I was more disappointed in Confucianism than in either Mohammedanism or Buddhism, for I had been led to form a higher opinion of the philosophy of the Chinese Sage. I had not read much that Confucius had said, although I had read tributes to his wisdom, but the more I read of his utterances, the more my admiration for him diminished. I have wondered whether some have not magnified his teachings in order to find in them justification for the rejection of the teachings of the Nazarene. The golden rule of Confucius reads, “Do not unto others as you would not have others do unto you.” The Golden Rule of Christ is, “Do unto others as you would have others do unto you.” There is a wide difference between the two; one is negative and the other positive; one enjoins a life of negative harmlessness, while the other commands a life of positive helpfulness. You could stand by a stream and watch a neighbor fall in and drown, and if you did not push him in you need not pull him out; and yet you would not violate the negative form of the rule, but you would violate the positive form of the rule.

The Chinaman, following the doctrine of Confucius, does not regard it as a duty to help others, but the streams of Christian benevolence girdle the globe.

A follower of Confucius asked him if there was any one word that would cover all the relations of society, and he answered, “Is not reciprocity such a word.” Reciprocity? That is a balancing of benefits; if a person does you a favor, do him a favor, and do him just about as much of a favor as he does you—keep it even. It is the calculating selfishness upon which the materialist would build a morality. According to the philosophy of Confucius, we should measure our service to others by the service that others have rendered us; but Christ teaches us to measure our service, not by the service that has been rendered, or by the service that may be rendered, or by the service that can be rendered, but by the need of those unto whom we minister. Reciprocity? That is not sufficient. The Christian nations of the world spend hundreds of millions a year to make life more pleasant for the helpless and unfortunate who cannot hope to repay a single dollar of the money spent upon them.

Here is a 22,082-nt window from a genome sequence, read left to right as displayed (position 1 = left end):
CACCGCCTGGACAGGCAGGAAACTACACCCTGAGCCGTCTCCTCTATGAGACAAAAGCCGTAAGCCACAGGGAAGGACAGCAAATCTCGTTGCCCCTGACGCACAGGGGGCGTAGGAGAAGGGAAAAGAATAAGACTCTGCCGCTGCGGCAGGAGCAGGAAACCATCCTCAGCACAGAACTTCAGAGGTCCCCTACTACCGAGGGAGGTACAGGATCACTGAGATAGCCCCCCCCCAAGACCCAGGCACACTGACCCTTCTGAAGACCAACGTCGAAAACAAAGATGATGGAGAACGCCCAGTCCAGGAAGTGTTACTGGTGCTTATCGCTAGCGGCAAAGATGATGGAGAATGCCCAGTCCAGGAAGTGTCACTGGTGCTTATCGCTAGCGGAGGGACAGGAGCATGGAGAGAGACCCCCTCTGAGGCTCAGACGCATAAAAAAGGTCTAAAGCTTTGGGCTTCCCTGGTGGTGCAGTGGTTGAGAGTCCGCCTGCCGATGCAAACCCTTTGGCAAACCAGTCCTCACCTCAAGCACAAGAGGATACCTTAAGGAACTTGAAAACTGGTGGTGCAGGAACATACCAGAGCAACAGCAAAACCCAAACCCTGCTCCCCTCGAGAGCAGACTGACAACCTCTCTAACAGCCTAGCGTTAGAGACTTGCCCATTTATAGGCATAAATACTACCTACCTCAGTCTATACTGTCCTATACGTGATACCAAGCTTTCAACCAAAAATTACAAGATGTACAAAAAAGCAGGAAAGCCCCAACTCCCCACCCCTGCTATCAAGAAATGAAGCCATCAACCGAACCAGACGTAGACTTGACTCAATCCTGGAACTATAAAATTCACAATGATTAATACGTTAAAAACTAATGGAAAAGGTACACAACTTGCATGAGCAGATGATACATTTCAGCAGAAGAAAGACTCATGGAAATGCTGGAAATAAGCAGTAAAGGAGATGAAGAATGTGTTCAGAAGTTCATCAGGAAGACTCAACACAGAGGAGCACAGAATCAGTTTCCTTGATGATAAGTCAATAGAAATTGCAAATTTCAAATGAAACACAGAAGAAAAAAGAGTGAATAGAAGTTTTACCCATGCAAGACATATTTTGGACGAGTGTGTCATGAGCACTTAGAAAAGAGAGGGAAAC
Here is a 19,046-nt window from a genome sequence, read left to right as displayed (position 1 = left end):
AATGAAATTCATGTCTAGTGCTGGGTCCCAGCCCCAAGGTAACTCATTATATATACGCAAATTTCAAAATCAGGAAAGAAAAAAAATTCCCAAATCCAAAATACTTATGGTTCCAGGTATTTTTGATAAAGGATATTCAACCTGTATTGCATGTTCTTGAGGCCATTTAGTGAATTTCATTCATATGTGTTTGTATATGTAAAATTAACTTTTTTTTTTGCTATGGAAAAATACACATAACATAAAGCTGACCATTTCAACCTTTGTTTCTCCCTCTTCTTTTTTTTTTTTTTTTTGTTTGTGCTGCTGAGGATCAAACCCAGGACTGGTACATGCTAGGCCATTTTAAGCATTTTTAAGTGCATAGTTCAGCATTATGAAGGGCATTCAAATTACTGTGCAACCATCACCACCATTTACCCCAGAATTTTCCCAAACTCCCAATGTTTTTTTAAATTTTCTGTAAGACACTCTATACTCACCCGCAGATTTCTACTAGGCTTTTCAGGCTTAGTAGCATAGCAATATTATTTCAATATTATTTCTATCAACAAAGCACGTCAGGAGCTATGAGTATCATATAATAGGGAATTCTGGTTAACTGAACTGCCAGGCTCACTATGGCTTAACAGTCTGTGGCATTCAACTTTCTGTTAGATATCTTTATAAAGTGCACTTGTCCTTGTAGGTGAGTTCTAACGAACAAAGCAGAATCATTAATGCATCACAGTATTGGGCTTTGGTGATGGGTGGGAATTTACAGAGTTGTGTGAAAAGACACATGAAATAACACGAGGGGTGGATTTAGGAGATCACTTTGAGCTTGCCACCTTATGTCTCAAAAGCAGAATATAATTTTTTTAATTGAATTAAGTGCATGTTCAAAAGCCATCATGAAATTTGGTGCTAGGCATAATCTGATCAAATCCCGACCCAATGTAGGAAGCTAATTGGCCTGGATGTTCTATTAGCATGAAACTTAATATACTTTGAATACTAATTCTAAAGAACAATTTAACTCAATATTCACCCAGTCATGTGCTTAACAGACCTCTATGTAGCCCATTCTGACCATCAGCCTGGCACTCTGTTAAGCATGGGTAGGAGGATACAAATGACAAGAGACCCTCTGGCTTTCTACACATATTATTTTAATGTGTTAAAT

Another follower of Confucius asked him what he thought of the doctrine that evil should be rewarded with good, and he replied: “If you reward evil with good, with what will you reward good?” And then he announced his rule, “Reward evil with justice and reward good with good.” Reward evil with justice? How can one tell what justice is if his heart is full of hatred and he is waiting for an opportunity for revenge? Only when love takes the place of hatred—only when one understands his relation to God, and understanding his relations to God, learns of his kinship with his brother—can he know what justice is or the measure thereof. If I were called upon to name the one thing which more than any other distinguishes the Christian religion from all other religions and moral codes, I would name forgiveness—Christ taught forgiveness, and, therefore, he could command his followers to love their enemies and to return good for evil.